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South Korea charges North building missile that could reach US

South Korean officials say they have evidence that North Korea is working on an intercontinental ballistic missile that could reach as far as the United States.

By Donald KirkCorrespondent / December 23, 2012

A piece of wreckage of a North Korean rocket that the South Korean Defense Ministry estimates could be a combustion chamber of the rocket. South Korean officials say this piece shows North Korea has the capability to fire a warhead more than 6,200 miles putting the U.S. West Coast in range.

South Korea's Defence Ministry/Reuters


Seoul, South Korea

South Korean defense officials say they have evidence showing a recent North Korean missile launch was to test an intercontinental ballistic missile (ICBM).

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South Korean navy divers have recovered more than three tons of debris from the first stage of a missile Korean analysts say was fueled by a type of nitric acid developed in the former Soviet Union over 40 years ago for firing missiles with warheads more than 6,000 miles. The rocket, fired from a pad in northwestern North Korea on December 12, managed to put a small satellite into orbit, but officials offer the discovery of nitric acid as evidence of the real reason why North Korea was anxious to test it.

The defense ministry released a photograph of a truck carrying the most conspicuous piece of the debris – the gleaming white casing for the first stage. The word Unha in Korean lettering, the name of the rocket, was clearly it was in North Korean pictures of the rocket before the launch.

“Definitely their main purpose is to have the capability of reaching the US west coast,” says Kim Tae-woo, former president of the Korea Institute for National Unification. “North Korea this time proved the capability of their ICBM."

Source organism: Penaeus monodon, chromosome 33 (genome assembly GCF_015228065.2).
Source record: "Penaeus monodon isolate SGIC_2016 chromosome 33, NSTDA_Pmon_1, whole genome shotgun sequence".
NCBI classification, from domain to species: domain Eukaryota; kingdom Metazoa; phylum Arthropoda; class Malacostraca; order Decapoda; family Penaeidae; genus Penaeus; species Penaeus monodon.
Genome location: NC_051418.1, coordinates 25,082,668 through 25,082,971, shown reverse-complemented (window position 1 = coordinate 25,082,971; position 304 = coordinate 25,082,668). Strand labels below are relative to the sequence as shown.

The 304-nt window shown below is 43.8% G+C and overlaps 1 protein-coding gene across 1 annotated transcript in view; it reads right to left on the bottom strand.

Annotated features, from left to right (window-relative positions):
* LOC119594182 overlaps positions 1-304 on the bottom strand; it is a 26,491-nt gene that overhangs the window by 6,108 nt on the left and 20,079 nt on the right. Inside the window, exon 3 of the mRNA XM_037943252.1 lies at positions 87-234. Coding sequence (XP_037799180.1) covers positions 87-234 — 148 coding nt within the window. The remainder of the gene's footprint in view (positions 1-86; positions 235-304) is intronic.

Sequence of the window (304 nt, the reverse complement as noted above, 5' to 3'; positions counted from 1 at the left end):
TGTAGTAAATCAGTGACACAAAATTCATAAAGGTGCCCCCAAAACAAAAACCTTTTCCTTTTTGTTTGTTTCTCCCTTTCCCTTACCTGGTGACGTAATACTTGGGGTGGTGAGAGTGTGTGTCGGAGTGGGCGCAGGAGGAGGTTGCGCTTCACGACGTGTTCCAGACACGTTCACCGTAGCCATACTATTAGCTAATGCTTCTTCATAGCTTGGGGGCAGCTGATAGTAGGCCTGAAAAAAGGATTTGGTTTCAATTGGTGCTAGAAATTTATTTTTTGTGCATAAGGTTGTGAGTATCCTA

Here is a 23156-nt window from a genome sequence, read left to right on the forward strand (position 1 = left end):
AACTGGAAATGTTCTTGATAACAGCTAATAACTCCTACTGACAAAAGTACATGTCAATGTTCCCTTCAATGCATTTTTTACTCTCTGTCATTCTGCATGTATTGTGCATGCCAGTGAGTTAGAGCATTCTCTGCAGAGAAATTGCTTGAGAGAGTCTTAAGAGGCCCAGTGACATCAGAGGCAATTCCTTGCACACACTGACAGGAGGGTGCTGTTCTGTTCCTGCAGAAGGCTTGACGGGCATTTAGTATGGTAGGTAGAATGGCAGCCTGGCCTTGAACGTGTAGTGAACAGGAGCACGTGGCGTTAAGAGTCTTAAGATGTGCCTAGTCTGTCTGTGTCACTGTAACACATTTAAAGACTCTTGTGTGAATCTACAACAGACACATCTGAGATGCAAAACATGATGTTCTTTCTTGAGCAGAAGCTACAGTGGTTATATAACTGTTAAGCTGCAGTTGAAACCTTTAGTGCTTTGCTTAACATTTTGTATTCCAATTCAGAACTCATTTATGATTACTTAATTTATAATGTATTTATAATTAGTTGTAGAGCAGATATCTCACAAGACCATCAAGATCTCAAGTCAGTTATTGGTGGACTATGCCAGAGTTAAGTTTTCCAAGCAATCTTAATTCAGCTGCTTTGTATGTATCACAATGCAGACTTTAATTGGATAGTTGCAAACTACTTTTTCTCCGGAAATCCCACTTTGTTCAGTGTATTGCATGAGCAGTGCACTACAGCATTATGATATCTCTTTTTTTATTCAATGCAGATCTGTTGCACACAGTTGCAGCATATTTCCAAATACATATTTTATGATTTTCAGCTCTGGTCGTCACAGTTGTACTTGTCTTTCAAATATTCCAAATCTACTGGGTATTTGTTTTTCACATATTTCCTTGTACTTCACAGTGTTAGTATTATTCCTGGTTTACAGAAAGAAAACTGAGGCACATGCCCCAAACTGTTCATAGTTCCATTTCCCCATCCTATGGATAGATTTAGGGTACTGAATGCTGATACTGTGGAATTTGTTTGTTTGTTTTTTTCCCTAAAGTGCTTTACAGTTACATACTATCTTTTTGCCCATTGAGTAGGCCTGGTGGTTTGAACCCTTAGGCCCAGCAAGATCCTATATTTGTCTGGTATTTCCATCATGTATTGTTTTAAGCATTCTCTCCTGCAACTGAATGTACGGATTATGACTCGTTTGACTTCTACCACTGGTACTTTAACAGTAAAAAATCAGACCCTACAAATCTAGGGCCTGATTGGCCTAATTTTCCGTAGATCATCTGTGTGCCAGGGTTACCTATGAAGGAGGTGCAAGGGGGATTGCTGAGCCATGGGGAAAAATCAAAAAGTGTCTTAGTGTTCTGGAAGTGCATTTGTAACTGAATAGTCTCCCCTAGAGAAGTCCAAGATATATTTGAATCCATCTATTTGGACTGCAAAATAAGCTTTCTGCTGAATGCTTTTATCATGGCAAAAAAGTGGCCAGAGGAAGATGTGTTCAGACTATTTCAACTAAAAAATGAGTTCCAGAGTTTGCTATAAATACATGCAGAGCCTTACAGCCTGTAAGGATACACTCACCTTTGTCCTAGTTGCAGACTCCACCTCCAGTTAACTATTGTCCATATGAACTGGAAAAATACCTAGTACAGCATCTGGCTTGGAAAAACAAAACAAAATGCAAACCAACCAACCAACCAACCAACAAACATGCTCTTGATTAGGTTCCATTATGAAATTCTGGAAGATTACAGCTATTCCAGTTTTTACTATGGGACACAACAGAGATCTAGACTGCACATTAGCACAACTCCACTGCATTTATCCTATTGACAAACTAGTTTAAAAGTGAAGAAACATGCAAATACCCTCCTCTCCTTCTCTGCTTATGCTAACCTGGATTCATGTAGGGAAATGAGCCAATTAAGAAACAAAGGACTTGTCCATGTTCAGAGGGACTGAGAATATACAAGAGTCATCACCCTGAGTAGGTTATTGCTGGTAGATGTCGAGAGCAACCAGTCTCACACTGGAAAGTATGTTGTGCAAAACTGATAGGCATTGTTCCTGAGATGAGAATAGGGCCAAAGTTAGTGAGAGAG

The evidence of the rocket’s mission as a test of an ICBM, according to the defense ministry, was that the main piece of the wreckage was a container for “red
fuming nitric acid” that’s not ordinarily used in missiles for launching satellites.

A member of the team that examined the rocket was quoted by Yonhap, the South Korean news agency, as saying they had found the rocket “was intended for testing ICBM technology rather than developing a space launch vehicle.” He said the team based this conclusion on the fact that “red fuming nitric acid” was used “as an oxidizer” and could “be stored for a long time at normal temperature.”

Navy divers reportedly found still more wreckage on Sunday and are still scouring the seabed of the Yellow Sea off the southwestern coast of South Korea.

The major piece picked up from a depth of 250 feet measured more than 25 feet long and nearly 8 feet in diameter. Mr. Kim, who worked for many years as a senior North Korea analyst at the Korea Institute for Defense Analyses, says the success of North Korean scientists and engineers in launching the rocket “does not mean an immediate threat.”

“They are successful this time,” he says, but “it was just a simple test.” He adds that “their satellite technology is very primitive” – so much so that analysts here believe
North Korea has lost touch with the 200-pound object as it circles the earth.


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